Microplastics in drinking water?
Microplastics in drinking water? The presence of plastics in aquatic environments is a growing concern throughout the EU and many countries around the world, to the point of introducing policies to improve the plastic cycle, as well as taxes. The truth is these plastics degrade to become microplastic particles that not only abound in seas and oceans but also in wastewater and even in drinking water.
Although these particles are an environmental pollutant that is just beginning to be analyzed, reports have already been made that locate masses of microscopic plastic particles in seas and oceans, one of them in the Mediterranean. For this reason, scientists are undertaking the work of studying the adverse effects of microplastics, for human health and for the environment.
Dr. Scott Coffin, from the California State Water Resources Control Board, in the United States will present the world’s first regulatory research on microplastics in drinking water, at the symposium on ‘Emerging Risks of Micro / Nanoplastics: Prospects for diverse sectors’, which aims to highlight the current state of knowledge associated with physical and chemical transformation, hazard characterization, environmental effects, social implications and policy constraints.
“Standardization of methods for analyzing microplastics is urgently needed to reliably compare data from different studies,” says Coffin. “In June 2020, the California regulatory definition of microplastic was adopted, providing regulatory agencies with legislators and researchers a common language for a diverse group of pollutants “, as El Heraldo has published.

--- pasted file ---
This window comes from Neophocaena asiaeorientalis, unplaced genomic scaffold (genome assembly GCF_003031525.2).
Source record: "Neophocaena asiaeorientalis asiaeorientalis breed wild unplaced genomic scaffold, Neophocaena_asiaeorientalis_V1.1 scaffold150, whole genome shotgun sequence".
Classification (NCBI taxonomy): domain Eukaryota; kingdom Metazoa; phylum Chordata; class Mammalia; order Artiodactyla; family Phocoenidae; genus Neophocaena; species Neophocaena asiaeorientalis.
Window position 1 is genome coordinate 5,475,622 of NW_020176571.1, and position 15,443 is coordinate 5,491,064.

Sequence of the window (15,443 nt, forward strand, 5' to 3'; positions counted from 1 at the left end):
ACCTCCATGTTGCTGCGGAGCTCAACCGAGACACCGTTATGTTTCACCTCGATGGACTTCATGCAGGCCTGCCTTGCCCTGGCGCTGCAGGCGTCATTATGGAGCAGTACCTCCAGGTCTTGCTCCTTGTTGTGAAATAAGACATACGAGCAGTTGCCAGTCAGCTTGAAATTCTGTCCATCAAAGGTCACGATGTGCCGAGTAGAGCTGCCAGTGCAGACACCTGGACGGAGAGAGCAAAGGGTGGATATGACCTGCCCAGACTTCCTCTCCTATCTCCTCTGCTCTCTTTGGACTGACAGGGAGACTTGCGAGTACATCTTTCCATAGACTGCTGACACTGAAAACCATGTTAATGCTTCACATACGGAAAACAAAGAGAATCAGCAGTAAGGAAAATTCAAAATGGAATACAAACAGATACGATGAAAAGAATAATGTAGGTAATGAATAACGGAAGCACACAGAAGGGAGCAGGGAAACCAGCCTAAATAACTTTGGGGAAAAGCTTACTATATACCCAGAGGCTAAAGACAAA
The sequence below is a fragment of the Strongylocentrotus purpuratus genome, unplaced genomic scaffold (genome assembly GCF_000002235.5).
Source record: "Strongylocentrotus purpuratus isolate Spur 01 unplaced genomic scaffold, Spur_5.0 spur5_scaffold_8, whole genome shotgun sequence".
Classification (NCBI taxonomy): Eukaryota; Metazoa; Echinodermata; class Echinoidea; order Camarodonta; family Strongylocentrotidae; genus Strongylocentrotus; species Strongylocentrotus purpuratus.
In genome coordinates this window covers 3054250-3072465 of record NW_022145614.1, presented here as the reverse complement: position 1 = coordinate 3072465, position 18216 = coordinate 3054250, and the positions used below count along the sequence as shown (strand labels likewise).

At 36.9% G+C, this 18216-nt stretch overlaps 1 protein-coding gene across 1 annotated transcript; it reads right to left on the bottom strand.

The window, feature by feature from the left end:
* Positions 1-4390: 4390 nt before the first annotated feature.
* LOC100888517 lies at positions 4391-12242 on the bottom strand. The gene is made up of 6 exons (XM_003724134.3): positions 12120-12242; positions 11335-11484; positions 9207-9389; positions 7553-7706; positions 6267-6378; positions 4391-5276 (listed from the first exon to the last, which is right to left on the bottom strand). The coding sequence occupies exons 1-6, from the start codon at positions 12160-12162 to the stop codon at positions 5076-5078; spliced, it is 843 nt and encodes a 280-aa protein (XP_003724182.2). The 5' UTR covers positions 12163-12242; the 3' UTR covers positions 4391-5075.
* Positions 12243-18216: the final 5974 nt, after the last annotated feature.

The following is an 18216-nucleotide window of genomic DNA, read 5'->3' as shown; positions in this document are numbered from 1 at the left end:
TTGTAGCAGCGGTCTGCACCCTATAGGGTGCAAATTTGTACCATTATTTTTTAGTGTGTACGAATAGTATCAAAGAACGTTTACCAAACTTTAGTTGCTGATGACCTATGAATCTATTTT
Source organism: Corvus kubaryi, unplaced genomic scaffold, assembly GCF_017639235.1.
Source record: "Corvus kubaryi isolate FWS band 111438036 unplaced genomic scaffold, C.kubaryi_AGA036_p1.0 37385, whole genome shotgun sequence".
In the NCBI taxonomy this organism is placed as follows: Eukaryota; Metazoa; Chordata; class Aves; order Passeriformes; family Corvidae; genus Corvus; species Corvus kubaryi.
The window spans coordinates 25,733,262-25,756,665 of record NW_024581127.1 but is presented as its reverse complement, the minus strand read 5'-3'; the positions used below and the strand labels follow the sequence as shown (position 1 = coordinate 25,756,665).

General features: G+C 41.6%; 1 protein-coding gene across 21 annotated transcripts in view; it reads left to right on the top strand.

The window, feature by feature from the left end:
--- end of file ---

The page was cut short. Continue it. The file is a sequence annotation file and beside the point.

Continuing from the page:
On the other hand, Drs. Judy Lee and Marie Enfrin from the Department of Chemical and Process Engineering at the University of Surrey and Dr. Ludovic Dumée at the Deakin Border Materials Institute, have carried out a research project of nano and microplastics in water and wastewater treatment processes, finding that small pieces of plastic break down even further during treatment processes, reducing the performance of treatment plants and affecting water quality. The study was published in the Journal of Water Research.
This research highlights the current difficulty in detecting the presence of nano and microplastics in treatment systems. To ensure that water quality meets the required safety standards and to reduce threats to our ecosystems, new detection strategies are needed with the aim of limiting the number of nano and microplastics in water and wastewater treatment systems.